Deploying Snap with Docker
In our previous post we built out a scaffold project with Snap 1.0. In this post we’ll go over building a simple Dockerfile to deploy the project.
Make sure you’ve installed docker
There is an effort to make a docker official haskell
we’ll use that. Once it’s merged into
docker-library, we can simply skip
docker-haskell from scratch.
Clone docker-haskell and switch to the docker-library branch. (It doesn’t matter where on the computer we do this)
git clone email@example.com:darinmorrison/docker-haskell.gitcd docker-haskellgit checkout docker-library
Once in the appropriate directory, we can build the image with
-t is short
--tag, which lets us tag an image. We’ll use
haskell for the base name
and tag it as
7.8. Finally, the
. tells docker where to find the dockerfile
cd 7.8docker build -t haskell:7.8 .
We can test that it worked by using
run to spawn
an interactive pseudo-tty.
docker run -i -t haskell:7.8 ghci
:q to quit
ghci as usual.
We’ll base our project on the docker image we just built.
NOTE: We can push this base image to the docker hub but interestingly enough, we don’t have to (if we’re using “normal” repos; Automated Builds are a different story). We can push the final image without pushing the base image.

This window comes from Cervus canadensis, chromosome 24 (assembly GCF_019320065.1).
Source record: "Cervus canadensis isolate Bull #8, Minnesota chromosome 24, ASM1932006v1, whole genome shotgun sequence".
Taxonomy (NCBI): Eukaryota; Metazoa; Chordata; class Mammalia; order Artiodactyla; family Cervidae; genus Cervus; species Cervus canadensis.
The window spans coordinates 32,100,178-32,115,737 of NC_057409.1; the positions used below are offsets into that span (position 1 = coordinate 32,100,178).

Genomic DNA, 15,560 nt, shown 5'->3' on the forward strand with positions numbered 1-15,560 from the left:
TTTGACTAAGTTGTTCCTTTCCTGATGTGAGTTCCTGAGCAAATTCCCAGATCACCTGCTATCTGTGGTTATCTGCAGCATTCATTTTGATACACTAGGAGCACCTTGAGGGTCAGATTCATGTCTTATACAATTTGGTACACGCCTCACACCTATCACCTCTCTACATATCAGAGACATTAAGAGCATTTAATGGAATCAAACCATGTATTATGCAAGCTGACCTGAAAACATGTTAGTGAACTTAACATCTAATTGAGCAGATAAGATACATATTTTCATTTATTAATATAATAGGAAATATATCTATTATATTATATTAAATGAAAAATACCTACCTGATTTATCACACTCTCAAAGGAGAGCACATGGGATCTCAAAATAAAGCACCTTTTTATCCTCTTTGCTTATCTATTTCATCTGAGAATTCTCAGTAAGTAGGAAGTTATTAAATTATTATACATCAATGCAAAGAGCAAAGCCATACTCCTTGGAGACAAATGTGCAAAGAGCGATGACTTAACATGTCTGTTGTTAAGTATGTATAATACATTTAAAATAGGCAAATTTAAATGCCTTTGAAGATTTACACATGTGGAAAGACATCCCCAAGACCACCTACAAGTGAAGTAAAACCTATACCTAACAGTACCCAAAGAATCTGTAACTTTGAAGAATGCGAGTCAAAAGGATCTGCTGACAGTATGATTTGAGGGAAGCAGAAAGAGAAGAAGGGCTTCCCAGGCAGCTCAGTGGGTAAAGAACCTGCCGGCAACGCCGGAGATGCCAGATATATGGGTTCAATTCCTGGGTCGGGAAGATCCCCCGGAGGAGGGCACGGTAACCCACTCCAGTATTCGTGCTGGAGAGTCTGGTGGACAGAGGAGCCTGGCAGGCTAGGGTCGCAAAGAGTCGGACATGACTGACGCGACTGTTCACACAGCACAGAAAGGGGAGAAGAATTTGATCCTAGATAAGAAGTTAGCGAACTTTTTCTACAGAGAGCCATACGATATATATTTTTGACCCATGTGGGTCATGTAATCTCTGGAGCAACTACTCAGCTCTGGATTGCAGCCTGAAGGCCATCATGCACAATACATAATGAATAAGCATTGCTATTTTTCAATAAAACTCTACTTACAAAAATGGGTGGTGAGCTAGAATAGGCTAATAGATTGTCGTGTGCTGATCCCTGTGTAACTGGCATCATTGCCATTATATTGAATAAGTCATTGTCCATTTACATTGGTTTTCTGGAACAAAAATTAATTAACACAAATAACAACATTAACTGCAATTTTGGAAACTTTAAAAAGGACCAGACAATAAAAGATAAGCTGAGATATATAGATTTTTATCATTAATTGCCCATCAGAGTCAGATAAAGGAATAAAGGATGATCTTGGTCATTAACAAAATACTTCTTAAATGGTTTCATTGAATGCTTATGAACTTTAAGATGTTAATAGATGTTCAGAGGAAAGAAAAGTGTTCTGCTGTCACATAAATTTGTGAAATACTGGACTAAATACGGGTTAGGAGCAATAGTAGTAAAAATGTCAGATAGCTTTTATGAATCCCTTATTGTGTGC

Dockerfile goes in the root of the
auth-server/ folder. If you’ve built
a haskell project before and are familiar with cabal sandboxes, this will be
# https://github.com/darinmorrison/docker-haskell/tree/docker-libraryFROM haskell:7.8RUN cabal update# Add Cabal File and deps/ folderADD ./auth-server.cabal /opt/auth-server/auth-server.cabalADD ./deps /opt/auth-server/deps# Create Sandbox and Add Source DepsRUN cd /opt/auth-server &&cabal sandbox init &&cabal sandbox add-source deps/io-streams-haproxy &&cabal sandbox add-source deps/snap &&cabal sandbox add-source deps/snap-core &&cabal sandbox add-source deps/snap-server &&cabal sandbox add-source deps/snap-loader-static &&cabal sandbox add-source deps/heistRUN cd /opt/auth-server && cabal install --only-dependencies# Explicitly add relevant foldersADD ./src /opt/auth-server/srcADD ./snaplets /opt/auth-server/snapletsADD ./static /opt/auth-server/static# Init logging directoriesRUN mkdir /opt/auth-server/log# Build the ProjectRUN cd /opt/auth-server && cabal build# The directory CMD works fromWORKDIR /opt/auth-serverCMD ["./dist/build/auth-server/auth-server"]
With the above dockerfile in the root of
auth-server/ we can build with:
cd auth-serverdocker build -t auth-server .
-t auth-servercould be any name, such as
-t myawesomethingbut if you plan to push it to the docker hub do
After building, run it with:
docker run -i -t -p 8000:8000 auth-server
and we should have a running instance of our application on port
8000 (or at
boot2docker ip on port
We can push the image we just built to a registry (such as the docker hub) by building it with our username (so it gets filed under our user on the hub):
docker build -t biscarch/auth-serverdocker push biscarch/auth-server
and on some other computer (such as AWS, a Digital Ocean instance or another dev computer) pull and run the image:
docker pull biscarch/auth-serverdocker run -d -p 8000:8000 biscarch/auth-server
after running, we can check that it’s up with
The completed docker image is on the hub as
so you can run a
pull, then a
run anywhere you like:
docker pull biscarch/auth-server:0.0.0.2docker run -i -t -p 8000:8000 biscarch/auth-server:0.0.0.2